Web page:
Small, significant steps for Japan's female business leaders Small, significant steps for Japan's female business leaders
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Small, significant steps for Japan's female business leaders

    NHK Senior Economic Commentator /
    NHK World Special Affairs Commentator
    Japanese companies have typically lagged far behind their peers overseas when it comes to promoting female leaders. But there are signs that the picture is beginning to change.

    A recent survey by the "30% Club Japan," a group that's working to achieve greater female leadership in business, found that more than half of the companies listed on the TOPIX100 — the 100 companies with the highest market capitalization on the Tokyo Stock Exchange — now have two or more female board members.

    Graph: The number of female board members

    The survey also found that the TOPIX100 companies had an average of 12.9% of female board members as of the end of July. The percentage of female board members in Japan is small, compared to the UK’s 33%, 28% in the US, and Malaysia’s 26%. Still, it’s 2.4 percentage points higher than the previous year. The group aims to raise that figure to 30% by 2030.

    Graph: The ratio of female board members

    Two factors driving the change are a 2018 revision of the corporate governance code, and a push from institutional investors. The corporate governance code says companies should promote diversity of personnel, including the active participation of women. Many investors now refuse to approve boards without female members.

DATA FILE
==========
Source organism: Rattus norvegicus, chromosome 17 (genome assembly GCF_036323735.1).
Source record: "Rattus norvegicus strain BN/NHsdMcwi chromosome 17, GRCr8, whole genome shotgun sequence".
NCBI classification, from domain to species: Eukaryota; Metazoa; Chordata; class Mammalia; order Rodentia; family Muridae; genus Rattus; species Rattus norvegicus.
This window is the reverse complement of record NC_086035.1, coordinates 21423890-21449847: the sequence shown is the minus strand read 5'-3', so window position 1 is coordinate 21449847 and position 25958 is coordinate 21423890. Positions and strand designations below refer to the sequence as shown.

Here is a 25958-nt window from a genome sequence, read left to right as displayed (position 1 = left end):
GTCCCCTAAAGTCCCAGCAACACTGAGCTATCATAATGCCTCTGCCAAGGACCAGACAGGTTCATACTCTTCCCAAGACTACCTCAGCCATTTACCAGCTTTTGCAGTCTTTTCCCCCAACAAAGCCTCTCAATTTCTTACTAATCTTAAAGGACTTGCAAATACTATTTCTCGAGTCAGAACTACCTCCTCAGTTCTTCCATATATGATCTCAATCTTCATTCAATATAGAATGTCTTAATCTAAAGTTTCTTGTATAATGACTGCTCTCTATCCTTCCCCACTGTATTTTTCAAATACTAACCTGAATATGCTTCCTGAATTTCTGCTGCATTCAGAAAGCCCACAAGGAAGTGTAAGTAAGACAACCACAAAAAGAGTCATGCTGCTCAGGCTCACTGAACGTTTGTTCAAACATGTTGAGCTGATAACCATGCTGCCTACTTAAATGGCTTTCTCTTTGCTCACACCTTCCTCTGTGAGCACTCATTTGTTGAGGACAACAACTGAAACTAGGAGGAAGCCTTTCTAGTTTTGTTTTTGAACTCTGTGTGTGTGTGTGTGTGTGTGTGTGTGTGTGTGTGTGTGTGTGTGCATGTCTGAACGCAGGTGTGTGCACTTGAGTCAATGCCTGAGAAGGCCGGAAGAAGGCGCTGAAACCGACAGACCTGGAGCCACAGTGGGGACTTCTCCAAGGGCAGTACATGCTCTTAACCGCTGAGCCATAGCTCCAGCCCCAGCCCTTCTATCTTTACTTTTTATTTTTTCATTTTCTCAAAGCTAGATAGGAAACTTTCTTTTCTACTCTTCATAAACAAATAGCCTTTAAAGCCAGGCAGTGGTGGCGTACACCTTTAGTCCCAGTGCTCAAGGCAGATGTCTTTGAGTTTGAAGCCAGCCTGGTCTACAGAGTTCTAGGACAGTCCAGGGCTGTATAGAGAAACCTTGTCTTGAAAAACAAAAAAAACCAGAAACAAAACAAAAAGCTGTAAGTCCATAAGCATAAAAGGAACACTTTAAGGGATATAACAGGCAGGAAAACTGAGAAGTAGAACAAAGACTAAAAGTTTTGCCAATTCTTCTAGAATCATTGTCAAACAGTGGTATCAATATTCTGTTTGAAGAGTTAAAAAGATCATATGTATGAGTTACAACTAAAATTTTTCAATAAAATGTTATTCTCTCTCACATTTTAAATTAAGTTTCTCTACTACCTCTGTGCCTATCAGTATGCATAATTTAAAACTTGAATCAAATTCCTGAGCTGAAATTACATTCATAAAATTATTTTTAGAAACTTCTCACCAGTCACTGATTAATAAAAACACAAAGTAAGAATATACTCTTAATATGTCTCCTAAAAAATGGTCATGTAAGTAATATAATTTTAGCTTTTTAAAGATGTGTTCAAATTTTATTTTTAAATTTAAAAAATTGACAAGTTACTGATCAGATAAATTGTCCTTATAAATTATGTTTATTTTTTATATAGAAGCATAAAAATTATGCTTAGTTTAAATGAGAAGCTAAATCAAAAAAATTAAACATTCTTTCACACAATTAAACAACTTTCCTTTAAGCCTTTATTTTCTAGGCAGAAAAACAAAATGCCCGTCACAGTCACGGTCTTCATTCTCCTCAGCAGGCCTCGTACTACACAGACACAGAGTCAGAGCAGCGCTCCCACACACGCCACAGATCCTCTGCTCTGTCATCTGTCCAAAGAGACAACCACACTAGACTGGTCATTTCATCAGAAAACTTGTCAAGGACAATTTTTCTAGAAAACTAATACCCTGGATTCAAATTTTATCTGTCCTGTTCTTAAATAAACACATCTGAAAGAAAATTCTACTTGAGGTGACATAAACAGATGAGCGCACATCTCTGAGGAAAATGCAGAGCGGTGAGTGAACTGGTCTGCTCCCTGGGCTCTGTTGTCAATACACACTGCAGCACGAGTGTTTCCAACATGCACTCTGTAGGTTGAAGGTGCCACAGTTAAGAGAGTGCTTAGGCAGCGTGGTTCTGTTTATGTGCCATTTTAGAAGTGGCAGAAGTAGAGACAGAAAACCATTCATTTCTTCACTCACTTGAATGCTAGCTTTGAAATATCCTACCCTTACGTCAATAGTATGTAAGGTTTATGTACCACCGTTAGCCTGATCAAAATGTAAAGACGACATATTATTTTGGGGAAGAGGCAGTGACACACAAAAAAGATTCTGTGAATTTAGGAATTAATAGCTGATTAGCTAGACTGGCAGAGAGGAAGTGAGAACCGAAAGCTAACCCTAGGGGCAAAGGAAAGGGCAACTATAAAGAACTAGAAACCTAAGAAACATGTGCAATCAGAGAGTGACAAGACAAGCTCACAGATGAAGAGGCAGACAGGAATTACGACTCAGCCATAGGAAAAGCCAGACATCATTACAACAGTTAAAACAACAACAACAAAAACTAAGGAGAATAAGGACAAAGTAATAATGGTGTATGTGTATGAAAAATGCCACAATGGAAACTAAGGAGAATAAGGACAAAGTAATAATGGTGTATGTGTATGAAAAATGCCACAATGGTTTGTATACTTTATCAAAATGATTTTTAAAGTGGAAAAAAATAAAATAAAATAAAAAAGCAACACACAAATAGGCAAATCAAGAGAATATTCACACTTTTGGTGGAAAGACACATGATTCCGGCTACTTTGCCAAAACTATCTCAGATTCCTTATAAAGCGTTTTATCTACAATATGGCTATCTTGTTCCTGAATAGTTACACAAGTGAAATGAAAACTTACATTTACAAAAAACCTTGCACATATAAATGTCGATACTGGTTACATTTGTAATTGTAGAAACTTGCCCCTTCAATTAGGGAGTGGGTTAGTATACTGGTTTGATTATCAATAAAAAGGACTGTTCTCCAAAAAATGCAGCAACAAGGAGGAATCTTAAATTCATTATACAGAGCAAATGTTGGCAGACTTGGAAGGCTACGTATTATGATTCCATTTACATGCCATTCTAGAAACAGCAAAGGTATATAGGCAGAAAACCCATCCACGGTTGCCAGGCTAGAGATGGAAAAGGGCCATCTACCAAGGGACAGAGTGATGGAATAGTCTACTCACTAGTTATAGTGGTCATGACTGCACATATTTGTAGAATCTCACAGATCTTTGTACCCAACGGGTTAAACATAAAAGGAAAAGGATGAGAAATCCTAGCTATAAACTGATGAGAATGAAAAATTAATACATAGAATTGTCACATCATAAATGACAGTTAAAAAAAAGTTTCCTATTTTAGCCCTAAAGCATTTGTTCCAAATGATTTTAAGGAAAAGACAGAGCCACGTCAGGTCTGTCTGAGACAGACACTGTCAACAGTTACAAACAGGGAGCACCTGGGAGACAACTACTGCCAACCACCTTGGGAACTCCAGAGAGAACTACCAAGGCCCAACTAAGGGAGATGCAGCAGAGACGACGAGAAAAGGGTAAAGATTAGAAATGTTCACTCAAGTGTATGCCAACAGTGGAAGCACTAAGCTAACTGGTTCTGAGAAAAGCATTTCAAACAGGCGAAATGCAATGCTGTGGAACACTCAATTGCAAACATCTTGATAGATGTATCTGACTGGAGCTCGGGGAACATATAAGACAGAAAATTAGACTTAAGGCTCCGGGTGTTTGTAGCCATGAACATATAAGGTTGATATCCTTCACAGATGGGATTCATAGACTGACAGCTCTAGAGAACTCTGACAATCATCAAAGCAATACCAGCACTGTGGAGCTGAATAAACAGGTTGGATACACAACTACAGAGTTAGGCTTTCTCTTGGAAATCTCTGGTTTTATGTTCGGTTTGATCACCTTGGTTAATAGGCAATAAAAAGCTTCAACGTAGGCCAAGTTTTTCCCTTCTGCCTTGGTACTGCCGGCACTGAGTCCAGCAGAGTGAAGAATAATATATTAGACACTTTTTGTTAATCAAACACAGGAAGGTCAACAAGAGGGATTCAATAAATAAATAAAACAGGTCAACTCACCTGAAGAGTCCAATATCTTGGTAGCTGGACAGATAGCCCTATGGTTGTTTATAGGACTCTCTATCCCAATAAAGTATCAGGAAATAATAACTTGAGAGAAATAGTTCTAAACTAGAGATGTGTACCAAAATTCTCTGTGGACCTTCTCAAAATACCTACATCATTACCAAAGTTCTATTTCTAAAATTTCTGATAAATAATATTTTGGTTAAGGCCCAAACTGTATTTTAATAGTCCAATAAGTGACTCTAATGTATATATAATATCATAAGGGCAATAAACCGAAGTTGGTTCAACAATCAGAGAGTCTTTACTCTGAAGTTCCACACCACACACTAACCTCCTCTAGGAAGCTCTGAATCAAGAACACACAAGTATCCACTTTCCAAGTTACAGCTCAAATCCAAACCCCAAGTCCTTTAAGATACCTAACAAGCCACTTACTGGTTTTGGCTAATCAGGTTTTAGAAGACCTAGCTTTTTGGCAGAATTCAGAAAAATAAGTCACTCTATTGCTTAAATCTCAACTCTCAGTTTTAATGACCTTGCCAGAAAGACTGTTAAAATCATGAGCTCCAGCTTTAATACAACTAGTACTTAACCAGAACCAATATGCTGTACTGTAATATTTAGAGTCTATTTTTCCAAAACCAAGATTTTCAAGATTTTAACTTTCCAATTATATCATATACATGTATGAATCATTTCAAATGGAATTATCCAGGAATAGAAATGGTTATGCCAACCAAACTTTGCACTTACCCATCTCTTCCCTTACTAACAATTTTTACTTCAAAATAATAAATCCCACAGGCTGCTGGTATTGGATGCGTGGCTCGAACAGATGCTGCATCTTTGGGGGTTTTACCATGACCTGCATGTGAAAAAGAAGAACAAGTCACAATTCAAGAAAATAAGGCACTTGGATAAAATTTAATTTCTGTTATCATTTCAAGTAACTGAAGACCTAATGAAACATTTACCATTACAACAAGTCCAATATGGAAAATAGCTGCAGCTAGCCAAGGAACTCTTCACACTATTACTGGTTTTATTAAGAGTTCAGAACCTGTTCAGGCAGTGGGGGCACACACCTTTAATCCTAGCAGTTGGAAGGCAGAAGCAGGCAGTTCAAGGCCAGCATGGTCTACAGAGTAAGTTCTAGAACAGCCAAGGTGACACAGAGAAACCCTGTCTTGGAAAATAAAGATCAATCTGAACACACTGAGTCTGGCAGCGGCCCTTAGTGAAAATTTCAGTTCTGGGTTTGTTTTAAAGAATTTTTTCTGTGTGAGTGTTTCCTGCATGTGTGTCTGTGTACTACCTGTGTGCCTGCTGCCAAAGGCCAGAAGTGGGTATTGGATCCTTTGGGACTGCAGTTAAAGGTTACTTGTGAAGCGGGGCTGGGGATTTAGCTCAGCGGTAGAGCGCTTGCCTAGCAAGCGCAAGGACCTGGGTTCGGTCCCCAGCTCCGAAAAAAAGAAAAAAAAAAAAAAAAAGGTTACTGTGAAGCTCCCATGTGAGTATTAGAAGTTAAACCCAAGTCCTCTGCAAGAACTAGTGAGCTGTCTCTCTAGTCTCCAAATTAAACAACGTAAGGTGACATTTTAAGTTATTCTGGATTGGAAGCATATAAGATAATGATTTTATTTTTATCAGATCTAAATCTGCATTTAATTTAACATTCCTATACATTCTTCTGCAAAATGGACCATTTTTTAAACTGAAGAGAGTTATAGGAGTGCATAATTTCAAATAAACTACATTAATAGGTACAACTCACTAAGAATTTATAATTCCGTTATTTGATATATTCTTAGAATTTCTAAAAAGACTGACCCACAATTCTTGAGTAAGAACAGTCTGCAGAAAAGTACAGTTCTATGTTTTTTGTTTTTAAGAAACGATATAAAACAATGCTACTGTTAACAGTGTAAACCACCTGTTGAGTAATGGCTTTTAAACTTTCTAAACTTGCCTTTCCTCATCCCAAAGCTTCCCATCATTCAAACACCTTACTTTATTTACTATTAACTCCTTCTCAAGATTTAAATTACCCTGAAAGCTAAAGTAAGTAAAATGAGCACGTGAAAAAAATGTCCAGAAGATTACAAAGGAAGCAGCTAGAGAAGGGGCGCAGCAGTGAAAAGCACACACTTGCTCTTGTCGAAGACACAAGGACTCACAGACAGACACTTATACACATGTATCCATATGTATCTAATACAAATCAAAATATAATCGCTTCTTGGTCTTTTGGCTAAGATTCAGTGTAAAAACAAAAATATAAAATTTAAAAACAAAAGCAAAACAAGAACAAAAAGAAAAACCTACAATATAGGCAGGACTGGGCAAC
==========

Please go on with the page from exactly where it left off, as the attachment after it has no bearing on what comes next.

Michiko Tadamatsu, founder of the 30% Club Japan, says that a long road still lies ahead, but the key is to keep pushing for more female representation. She says that the very first steps may be small, but they will eventually lead to a bigger leap toward female empowerment.

    Still, Japan needs to speed up the pace of bridging the gender gap in many areas. The government had set a target of raising the ratio of women in managerial positions to 30% by 2020. But recently it decided to delay that target by up to a decade.

    The newly appointed Cabinet led by Prime Minister Yoshihide Suga has only two female ministers. And Japan ranks 121st out of 153 countries when it comes to gender equality, according to a survey by the World Economic Forum.